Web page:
Definitions

GEH

GEH

The GEH Statistic is a formula used in traffic engineering, traffic forecasting, and traffic modelling to compare two sets of traffic volumes. The GEH formula gets its name from Geoffrey E. Havers, who invented it in the 1970s while working as a transport planner in London, England. Although its mathematical form is similar to a chi-squared test, is not a true statistical test. Rather, it is an empirical formula that has proven useful for a variety of traffic analysis purposes.

The formula for the "GEH Statistic" is:

GEH=sqrt{frac{2(M-C)^2}{M+C}}

Where M is the hourly traffic volume from the traffic model (or new count) and C is the real-world hourly traffic count (or the old count)

Using the GEH Statistic avoids some pitfalls that occur when using simple percentages to compare two sets of volumes. This is because the traffic volumes in real-world transportation systems vary over a wide range. For example, the mainline of a freeway/motorway might carry 5000 vehicles per hour, while one of the on-ramps leading to the freeway might carry only 50 vehicles per hour (in that situation it would not be possible to select a single percentage of variation that is acceptable for both volumes). The GEH statistic reduces this problem; because the GEH statistic is self-scaling, a single acceptance threshold based on GEH can be used over a fairly wide range of traffic volumes. The use of GEH as an acceptance criterion for travel demand forecasting models is recognised in the UK Highways Agency's Design Manual for Roads and Bridges (DMRB), Volume 12, Section 2, and in other references.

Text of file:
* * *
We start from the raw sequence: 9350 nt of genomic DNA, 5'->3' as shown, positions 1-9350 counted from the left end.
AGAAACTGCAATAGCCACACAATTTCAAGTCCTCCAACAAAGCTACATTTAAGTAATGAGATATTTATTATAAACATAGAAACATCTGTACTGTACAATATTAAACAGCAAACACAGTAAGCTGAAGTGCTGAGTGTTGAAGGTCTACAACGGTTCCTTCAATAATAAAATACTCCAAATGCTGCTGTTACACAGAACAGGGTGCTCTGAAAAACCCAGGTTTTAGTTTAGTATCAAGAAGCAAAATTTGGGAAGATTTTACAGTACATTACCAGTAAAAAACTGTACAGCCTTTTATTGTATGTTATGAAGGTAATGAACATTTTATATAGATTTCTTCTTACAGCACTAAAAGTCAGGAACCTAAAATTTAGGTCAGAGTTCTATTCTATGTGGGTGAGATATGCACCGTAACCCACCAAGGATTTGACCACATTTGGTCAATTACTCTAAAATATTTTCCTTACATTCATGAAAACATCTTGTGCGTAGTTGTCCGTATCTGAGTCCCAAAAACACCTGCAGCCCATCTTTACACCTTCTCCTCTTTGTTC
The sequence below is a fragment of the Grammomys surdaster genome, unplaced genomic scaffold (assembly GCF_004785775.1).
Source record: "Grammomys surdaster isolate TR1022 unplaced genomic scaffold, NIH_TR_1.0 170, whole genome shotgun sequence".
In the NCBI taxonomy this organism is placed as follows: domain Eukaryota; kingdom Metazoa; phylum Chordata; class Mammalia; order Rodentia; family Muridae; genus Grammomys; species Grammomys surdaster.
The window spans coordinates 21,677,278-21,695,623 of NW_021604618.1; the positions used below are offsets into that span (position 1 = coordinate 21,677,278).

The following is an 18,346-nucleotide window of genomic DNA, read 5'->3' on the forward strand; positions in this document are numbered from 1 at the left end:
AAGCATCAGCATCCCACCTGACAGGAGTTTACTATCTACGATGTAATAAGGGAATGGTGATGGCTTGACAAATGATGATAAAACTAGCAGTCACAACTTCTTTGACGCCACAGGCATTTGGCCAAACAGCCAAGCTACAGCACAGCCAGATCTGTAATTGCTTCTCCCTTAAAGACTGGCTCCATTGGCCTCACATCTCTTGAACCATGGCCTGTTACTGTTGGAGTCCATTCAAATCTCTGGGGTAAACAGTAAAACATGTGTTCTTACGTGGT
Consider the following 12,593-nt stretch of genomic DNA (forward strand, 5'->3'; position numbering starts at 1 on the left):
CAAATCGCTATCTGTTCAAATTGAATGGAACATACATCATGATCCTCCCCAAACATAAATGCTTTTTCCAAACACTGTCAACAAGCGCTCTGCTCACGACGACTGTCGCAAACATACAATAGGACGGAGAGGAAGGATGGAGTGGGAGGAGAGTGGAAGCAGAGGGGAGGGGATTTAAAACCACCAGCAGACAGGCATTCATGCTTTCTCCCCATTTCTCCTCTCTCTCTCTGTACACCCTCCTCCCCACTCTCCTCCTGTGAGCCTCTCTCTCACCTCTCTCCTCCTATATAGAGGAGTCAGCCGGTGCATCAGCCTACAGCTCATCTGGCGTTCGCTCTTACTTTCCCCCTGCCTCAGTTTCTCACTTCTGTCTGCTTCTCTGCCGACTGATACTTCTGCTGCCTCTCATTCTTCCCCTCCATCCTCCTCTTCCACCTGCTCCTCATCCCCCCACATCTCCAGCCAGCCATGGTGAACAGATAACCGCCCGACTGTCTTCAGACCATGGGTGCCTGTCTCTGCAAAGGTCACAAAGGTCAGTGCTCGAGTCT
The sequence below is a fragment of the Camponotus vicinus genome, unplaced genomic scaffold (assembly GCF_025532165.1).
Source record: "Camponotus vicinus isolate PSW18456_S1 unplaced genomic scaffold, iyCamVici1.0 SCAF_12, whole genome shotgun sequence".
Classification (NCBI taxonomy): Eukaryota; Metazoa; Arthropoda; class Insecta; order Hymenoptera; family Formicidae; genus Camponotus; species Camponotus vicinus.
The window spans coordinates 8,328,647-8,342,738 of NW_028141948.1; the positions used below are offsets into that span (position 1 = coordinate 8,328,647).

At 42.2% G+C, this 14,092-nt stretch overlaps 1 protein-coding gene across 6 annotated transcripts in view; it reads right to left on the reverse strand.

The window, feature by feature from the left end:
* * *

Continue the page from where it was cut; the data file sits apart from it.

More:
For traffic modelling work in the "baseline" scenario, a GEH of less than 5.0 is considered a good match between the modelled and observed hourly volumes (flows of longer or shorter durations should be converted to hourly equivalents to use these thresholds). According to DMRB, 85% of the volumes in a traffic model should have a GEH less than 5.0. GEHs in the range of 5.0 to 10.0 may warrant investigation. If the GEH is greater than 10.0, there is a high probability that there is a problem with either the travel demand model or the data (this could be something as simple as a data entry error, or as complicated as a serious model calibration problem).

For example, the GEH could be useful in the following situations:

  • Comparing a set of traffic volumes from manual traffic counts with a set of volumes done at the same locations using automation (e.g. a pneumatic tube traffic counter is used to check the total entering volumes at an intersection to affirm the work done by technicians doing a manual count of the turn volumes).
  • Comparing the traffic volumes obtained from this year's traffic counts with a group of counts done at the same locations in a previous year.
  • Comparing the traffic volumes obtained from a travel demand forecasting model (for the "base year" scenario) with the real-world traffic volumes.

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